Saturday, February 28, 2009

SSO 2008 take 1


A Midsummer Night's Dream









Mendelssohn - Shakespeare, 

or Shakespeare - Mendelssohn in this case.


Friday night was the second 'gala' night of the first performances of Sydney Symphony Orchestra's 2008 season. There had been a considerable build up, not the least emphasising a good dose of magic and mayhem, and an extra two marriages to the play's already three. We were there to witness the marriage of music and theatre as well as the marriage of the Orchestra to its new principal conductor, Vladimir Ashkenazy. I hope the latter works out better than the former.

As usual, Friday had been a longish day, a solid 10 hours at the factory, so Puck grant me, the dreamer, all forgiveness; I did my best.

     If we shadows have offended,
    Think but this, and all is mended,
    That you have but slumber'd here
While these visions did appear.
    And this weak and idle theme,
    No more yielding but a dream,

  

We managed to arrive comfortably, have dinner, a little drink, make that 2, pick up the October 2007 Dvorak, Smetana, Janacek, Strauss Mackerras/SSO CD, enjoy the pre-concert talk, and slip into our seats; hello neighbours, ...hello big line array of speakers, umm...hello mixing console.

I quite like Mendelssohn's A Midsummer Night's Dream. I don't love it and I don't have a copy in the house. There have however been some memorable moments based around it. We had heard a particularly ethereal Boston Symphony performance years ago in Carnegie Hall with Kathleen Battle tossing off some vocals, and years before that I'd heard a revelatory performance in Hamburg, the city of Mendelssohn's birth, where the synergy of this music with contemprary dance was, at the time, I thought the most sophisticated thing I had ever seen.

Things started well. There was a general sense of thankfulnesss that the orchestra, playing at its considerable best, was at last in Ashkenazy's hands. Everyone was paying attention. As the evening unfolded, the music was to be soon delivered in conjunction with the text, that we expected, it is after all, an overture and incidental music. What wasn't expected was just how incidental the music was to be. 

Amplification was the issue. The speaker distortion was so bad that most of the words were indecipherable, and as seems the case these days, delivered so quickly that it was actually a strain to try and listen. What's more, it was loud, unreasonably loud, which of itself was unpleasant but also made the return of the orchestra sound recessed and entirely secondary. It was brutal in its dominance and the effect was not much short of coarse. What this really necessary anyway. When Ashkenazy himself finally did speak, half back to the audience, his voice seemed to travel well enough . Can't actors today project? Not only was the actual detail lost, we also lost the natural beauty of the spoken word.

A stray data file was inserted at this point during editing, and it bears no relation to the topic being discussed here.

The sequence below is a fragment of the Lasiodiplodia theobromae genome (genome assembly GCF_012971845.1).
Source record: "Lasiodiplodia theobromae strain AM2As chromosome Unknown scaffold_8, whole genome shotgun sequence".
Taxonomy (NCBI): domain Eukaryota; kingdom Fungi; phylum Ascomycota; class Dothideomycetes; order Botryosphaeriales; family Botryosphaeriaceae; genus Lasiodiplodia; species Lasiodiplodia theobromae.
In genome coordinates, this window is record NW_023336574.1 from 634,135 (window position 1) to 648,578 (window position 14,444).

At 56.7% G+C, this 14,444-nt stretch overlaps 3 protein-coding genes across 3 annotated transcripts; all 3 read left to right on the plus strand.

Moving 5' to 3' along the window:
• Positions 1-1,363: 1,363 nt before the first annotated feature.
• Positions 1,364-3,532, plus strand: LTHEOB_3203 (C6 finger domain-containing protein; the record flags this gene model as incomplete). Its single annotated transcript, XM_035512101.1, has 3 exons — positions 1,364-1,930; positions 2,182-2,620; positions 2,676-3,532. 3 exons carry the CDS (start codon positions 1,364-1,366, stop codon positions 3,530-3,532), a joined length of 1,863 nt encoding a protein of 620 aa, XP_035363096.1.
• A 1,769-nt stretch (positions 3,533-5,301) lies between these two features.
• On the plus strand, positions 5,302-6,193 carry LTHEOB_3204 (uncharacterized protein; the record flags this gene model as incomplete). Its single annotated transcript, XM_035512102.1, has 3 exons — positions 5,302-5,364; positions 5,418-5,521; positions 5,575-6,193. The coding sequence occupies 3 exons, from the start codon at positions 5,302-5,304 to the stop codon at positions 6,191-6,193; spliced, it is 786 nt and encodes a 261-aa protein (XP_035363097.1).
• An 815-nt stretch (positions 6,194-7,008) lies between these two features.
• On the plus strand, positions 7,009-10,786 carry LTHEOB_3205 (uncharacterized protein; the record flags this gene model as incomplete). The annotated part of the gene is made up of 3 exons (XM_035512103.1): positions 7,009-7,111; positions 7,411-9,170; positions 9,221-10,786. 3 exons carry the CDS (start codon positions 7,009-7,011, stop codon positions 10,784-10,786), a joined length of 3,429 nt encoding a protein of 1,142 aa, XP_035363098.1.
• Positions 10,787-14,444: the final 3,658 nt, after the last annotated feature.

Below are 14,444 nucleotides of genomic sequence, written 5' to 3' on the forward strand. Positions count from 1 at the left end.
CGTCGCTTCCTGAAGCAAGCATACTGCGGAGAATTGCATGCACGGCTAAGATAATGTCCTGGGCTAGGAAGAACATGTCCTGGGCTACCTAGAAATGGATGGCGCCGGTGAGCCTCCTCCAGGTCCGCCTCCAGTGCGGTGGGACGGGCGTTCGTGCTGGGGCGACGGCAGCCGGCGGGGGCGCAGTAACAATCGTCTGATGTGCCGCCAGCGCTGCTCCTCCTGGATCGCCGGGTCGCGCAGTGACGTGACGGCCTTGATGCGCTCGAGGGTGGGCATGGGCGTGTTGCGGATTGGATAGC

Talking with C and G at interval (they were seated front stalls), I was saying how my ears were starting to hurt. C said he couldn't work out why his eyes were getting sore till he realised he was trying to lip read. G wished they would just stand there and speak. Now, C has audiophile ears second to none, and part of his explanation was that the line array playing to the rear wall of the hall (where no one was sitting) had a time delay and that this was likely a major factor in the distortion. There was one lovely exception: Heather Mitchell's Titania. Whether it was her voice in relation to her mike, or more likely her pitch, or the mixer, or whatever, but her lines came out with clarity and softness, and with all the nuance and cadence of the text intact.

The second half was more of the same. The drama came and went, lighting did moody night things, fairy lights continued on and off, and Bottom did his funny dying routine, but people were leaving, ferries were departing, eyes got heavy, and I found myself looking foward to it finally ending. Not really a good sign I think. I timed it at 2.40 all up, 20 minute interval, and about 52 minutes of music.

That said, others absolutely loved it.

8 comments:

marcellous said...

I agree with you 100% about the amplification, though I found myself able to surmount it in the end so far as it was an obstacle to enjoyment of the occasion as a whole. As I've said already on a blog we both read, this was a fairly profligate use of an orchestra, and I don't really see such things as the way of the future for orchestral concerts. For that matter, the Prokofiev concert at the end of this year which includes Peter and the Wolf is the one which I don't propose attending, despite the attractions of the other works programmed.

wanderer said...

Perhaps "such things" are the tail-end of the 'popularisation', for want of a better expression, of programming under the Libby Christie chair, the replacement of the Bronfman Bartok No 2 last year being another. We are, after all, subscribing to the Master Series.